2. Do not make a claim for future lost speaking fees, unless they are huge. If you do, your prior writings and statements on tort reform may become relevant to show that your stock as a speaker to conservative groups has been devalued as a result of the appearance of hypocrisy in filing a suit with some meritless claims thrown in to the mix. The man-on-the-street may well remember you as a SCOTUS nominee, but they surely don’t know of what you have written. You don’t want them to know either, because some of the claims in your federal complaint can’t be justified under any legal theory. And that makes you, as a former big-shot judge, look bad. And you are not in a position to simply blame your lawyers for having made so many errors.

1. The New York State Trial Lawyers Association has over 4,500 lawyers. Hire someone that knows what they are doing with this area of law, not a white collar criminal defense or securities lawyer that can’t draft a simple trip and fall complaint. And remember also that you don’t need a BigLaw “litigator” that probably hasn’t tried a case in years. And you do need someone that knows how to move a case efficiently.

BigLaw doesn’t mean best law.

Addendum 6/29/07 — Bork Amends Lawsuit, Keeps Claim for Over $1,000,000 Plus Punitive Damages

(Eric Turkewitz is a personal injury attorney in New York)


June 8th, 2007

Robert Bork Brings Trip/Fall Suit for Over $1M, Plus Punitive Damages And Legal Fees

Former Supreme Court nominee Robert Bork has sued the Yale Club for an amount “in excess of $1,000,000,” plus punitive damages, as a result of a trip and fall accident on June 6, 2006. The Complaint is here via the WSJ. The accident happened while he was climbing to the dais for a speech, and there were no steps or handrail for the 79-year old Bork to hold on to.

The main injury he claims to have suffered were a hematoma in the leg that required surgery and months of rehabilitation. The New York Times notes that he proceeded to deliver the speech after he had fallen.

My thoughts on the Complaint:

  1. This is a routine New York personal injury case. There is nothing particularly exceptional about it from the Complaint other than the plaintiff, a noted conservative jurist who has been part of the American Enterprise Institute, which engages in tort “reform” activities.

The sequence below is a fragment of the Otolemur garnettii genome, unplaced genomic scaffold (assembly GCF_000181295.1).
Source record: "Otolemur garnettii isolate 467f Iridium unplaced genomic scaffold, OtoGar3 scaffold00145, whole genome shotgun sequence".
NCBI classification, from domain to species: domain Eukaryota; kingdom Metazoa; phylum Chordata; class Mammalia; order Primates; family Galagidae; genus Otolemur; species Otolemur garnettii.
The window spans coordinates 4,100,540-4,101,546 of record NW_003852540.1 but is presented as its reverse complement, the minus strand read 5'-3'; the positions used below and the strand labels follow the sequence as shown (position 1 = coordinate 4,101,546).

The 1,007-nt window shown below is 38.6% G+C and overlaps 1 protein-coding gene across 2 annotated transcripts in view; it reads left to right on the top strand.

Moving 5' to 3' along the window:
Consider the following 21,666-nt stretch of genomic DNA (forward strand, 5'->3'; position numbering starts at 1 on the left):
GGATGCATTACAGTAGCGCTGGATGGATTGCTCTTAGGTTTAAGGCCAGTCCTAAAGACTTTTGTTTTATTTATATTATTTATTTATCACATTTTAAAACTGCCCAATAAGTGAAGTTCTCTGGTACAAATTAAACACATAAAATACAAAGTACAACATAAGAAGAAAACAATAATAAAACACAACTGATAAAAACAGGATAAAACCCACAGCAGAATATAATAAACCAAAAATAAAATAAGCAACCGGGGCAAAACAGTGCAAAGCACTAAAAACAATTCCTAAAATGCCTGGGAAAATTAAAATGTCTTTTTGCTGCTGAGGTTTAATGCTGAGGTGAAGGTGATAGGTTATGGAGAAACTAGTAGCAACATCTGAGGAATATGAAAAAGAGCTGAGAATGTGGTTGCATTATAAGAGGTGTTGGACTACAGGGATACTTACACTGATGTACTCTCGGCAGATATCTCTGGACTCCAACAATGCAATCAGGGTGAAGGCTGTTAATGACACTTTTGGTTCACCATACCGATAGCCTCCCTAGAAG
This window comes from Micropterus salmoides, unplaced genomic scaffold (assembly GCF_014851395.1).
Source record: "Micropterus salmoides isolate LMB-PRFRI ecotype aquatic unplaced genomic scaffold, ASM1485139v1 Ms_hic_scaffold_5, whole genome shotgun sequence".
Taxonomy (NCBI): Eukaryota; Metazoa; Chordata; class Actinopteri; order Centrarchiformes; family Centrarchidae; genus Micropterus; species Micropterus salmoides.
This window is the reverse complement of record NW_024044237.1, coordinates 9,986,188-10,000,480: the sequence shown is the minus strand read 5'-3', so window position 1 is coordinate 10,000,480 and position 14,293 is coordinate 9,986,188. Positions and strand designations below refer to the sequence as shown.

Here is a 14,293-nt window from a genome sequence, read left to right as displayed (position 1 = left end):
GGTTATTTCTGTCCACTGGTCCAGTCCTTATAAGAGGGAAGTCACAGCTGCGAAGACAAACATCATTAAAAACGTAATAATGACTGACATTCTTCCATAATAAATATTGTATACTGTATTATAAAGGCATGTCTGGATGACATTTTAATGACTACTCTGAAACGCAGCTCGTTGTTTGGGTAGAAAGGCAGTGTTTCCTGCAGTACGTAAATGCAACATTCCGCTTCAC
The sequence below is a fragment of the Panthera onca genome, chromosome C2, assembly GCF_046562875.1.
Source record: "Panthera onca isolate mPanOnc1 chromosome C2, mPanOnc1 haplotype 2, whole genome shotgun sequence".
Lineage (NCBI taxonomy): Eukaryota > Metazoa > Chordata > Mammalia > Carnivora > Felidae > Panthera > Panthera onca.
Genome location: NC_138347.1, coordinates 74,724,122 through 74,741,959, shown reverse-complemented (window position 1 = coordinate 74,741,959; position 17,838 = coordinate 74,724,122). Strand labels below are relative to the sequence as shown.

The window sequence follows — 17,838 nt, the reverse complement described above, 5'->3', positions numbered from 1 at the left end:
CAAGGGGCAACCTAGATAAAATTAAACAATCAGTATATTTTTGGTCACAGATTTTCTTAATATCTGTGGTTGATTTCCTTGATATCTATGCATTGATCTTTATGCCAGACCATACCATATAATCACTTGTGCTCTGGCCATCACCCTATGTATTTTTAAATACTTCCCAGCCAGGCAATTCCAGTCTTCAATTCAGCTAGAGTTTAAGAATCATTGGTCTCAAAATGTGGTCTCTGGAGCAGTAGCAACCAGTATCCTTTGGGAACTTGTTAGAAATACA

2. Since no hospitalization is mentioned, I assume that the surgery for the hematoma was out-patient and may have been a simple drainage of some kind. Perhaps the med-bloggers who visit here can offer up a bit more on what kind of surgery was likely;
  3. The Complaint doesn’t even come close to explaining why punitive damages would be warranted in such a routine negligence matter. My gut reaction is that it is frivolous.
  4. The Complaint asked for attorneys fees. Why? You can’t get them in New York for a standard personal injury claim.
  5. The Complaint asks for pre-judgment interest. Why? You can’t get that here either. Sad, but true. Interest runs from the date of the judgment not from the date of the accident, thereby giving insurance companies a reason to delay litigation as long as possible. Perhaps Judge Bork wants to come with me the next time I lobby the legislature to amend the law to include pre-judgment interest?
  6. The Complaint asks for an amount “in excess of $1,000,000” (not merely $1M, but in excess of). Where are the damages for making such a huge demand?

Ted Frank at Overlawyered has already jumped on this case and called it “embarrassingly silly,” noting the defenses of assumption of risk and a condition that was “open and obvious.” He adds in the comments, interestingly, that “it’s conceivable that there might be an [Americans with Disabilities Act] claim of some sort.”

A quote from Bork, from Bloomberg news:

In a 1995 opinion piece published in the Washington Times, Bork and Theodore Olson, who later became a top Justice Department official, criticized what they called the “expensive, capricious and unpredictable” civil justice system in the U.S.

“Today’s merchant enters the marketplace with trepidation — anticipating from the civil justice system the treatment that his ancestors experienced with the Barbary pirates,” they wrote.

I suspect that the folks at TortDeform will now add Bork to their roster of “Do as I say, not as I do” hypocrites of tort reform that suddenly changed their minds when it was no longer someone else’s injuries at stake.

Finally, the Complaint is signed by Bork’s counsel Randy Mastro, of Gibson Dunn & Crutcher. Mastro’s bio asserts that he “is a litigation partner who handles both civil and white collar criminal cases.” Also listed is Brian Lutz, who does “securities litigation, corporate control contests, antitrust matters (both civil and criminal), insurance/reinsurance coverage disputes, and white collar defense.” This is a white shoe firm with a dozen offices around the world. They apparently have lots of BigLaw experience. There is no personal injury law experience noted for either.

The case is Bork v. Yale Club, 07-cv-4826, U.S. District Court, Southern District of New York (Manhattan)